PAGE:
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13.23: Lesson Twenty-three

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The Suffixes -ance and -ence

1. The suffixes -ance and -ence are added to verbs and to bound stems to form nouns:

inherit (a verb) + ance = inheritance (a noun)

obedi (a bound base) + ence = obedience (a noun)

2. The suffixes -ance and -ence can create problems for spellers because although they have the same pronunciation, [əns], and the same meaning and function (forming nouns), they have different spellings. There are no simple and absolutely reliable rules for predicting when to use -ance and when to use -ence, but there are some patterns that can help you know when to use -ence.

If you can add [enshəl] (spelled <ential>) to the stem and get a recognizable word, the [əns] is -ence. For instance, if you can’t decide between <confidence> and <confidance>, and you replace the [əns] with [enshəl], the result is a word you should recognize: confidential. In any [əns] word that can take [enshəl] this way, you can be sure that the [əns] suffix is -ence.

In the middle column below add [enshəl], spelled <ential>, to the verb in the first column. Then in the right hand column add the correct spelling of [əns}:

Verb Verb + [enshəl] Verb + [əns]
confide confidential confidence
differ differential difference
exist existential existence
prefer preferential preference
refer referential reference
reside residential residence
revere reverential reverence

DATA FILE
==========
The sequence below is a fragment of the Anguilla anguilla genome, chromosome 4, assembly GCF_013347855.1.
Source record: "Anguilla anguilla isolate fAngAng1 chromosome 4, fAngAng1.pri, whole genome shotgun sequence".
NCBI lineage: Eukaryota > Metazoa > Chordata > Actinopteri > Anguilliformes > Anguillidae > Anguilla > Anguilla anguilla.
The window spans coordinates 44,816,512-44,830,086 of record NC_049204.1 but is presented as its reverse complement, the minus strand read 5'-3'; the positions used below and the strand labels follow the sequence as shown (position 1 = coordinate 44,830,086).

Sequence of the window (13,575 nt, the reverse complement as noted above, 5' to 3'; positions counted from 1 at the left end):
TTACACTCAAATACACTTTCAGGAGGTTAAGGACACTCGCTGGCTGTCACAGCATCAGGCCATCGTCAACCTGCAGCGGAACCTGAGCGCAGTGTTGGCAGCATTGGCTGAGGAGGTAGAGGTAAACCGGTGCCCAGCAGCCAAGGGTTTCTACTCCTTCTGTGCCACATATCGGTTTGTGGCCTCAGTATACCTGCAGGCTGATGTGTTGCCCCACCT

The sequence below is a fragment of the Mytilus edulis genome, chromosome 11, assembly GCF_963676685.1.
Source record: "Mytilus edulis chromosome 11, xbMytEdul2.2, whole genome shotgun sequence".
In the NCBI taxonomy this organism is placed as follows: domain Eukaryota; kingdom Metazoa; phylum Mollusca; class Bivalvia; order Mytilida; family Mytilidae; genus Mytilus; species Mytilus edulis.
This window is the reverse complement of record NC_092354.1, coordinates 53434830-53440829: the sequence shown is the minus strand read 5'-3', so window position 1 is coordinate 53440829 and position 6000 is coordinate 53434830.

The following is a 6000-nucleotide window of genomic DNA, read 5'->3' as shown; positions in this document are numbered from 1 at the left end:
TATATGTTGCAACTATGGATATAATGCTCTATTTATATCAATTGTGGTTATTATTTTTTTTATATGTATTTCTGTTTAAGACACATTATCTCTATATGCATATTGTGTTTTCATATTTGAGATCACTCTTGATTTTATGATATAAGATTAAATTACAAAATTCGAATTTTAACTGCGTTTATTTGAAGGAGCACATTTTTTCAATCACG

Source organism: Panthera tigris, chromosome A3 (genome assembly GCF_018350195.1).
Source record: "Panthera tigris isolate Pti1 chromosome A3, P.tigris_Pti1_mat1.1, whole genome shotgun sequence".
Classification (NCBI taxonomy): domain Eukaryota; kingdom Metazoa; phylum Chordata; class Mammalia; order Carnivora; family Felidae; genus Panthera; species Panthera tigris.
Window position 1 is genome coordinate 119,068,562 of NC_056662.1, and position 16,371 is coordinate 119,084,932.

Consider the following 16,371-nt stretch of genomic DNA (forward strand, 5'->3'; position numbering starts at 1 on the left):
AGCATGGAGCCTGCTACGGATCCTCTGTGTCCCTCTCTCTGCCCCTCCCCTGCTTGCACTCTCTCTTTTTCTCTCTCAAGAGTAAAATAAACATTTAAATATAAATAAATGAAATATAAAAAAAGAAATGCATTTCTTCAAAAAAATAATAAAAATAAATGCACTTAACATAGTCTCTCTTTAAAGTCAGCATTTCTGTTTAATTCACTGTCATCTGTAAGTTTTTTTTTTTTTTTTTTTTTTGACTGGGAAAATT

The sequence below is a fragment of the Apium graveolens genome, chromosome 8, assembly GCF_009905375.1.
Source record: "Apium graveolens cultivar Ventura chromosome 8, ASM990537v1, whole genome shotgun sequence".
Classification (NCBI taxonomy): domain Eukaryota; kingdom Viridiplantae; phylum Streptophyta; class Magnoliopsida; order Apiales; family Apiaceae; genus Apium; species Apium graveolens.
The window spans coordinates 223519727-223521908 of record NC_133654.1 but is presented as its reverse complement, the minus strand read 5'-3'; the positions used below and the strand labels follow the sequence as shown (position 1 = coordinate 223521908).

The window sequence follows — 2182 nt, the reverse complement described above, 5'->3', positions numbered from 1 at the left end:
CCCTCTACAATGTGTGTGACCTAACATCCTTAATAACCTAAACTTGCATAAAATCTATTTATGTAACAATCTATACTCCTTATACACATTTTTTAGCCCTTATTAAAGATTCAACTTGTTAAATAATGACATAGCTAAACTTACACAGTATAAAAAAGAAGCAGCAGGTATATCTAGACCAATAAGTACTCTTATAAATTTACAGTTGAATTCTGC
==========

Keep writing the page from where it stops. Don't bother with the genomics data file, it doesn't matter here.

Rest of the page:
3. The table below is just like the preceding one except that rather than starting with a verb, you start with a bound stem:

Bound Stem Bound Stem + [enshəl] Bound Stem + [əns]
consequ consequential consequence
evid evidential evidence
experi experiential experience
influ influential influence
sent sentential sentence

4. Another helpful hint is looking at the stem to which the [əns] has been added. If it is a bound stem, you can be fairly certain that the [əns] is -ence. In the right column below add [əns] to the bound stem:

Bound Stem Bound Stem + [əns]
influ influence
consci conscience
consequ consequence
evid evidence
experi experience
innoc innocence
intellig intelligence
obedi obedience
pati patience
sci science
sil silence
viol violence

Teaching Notes.

Item 3. The bound stem sent in sentence is not the same as nor even related to sent “past tense of send.” The sent in sentence comes from Latin and carries the root meaning “feel.” It occurs in sentient, sentiment, sentinel, assent, consent, dissent, resent .

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1 , 2 , 3 , 4 , 5

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Feb 23, 2012

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Apr 29, 2014
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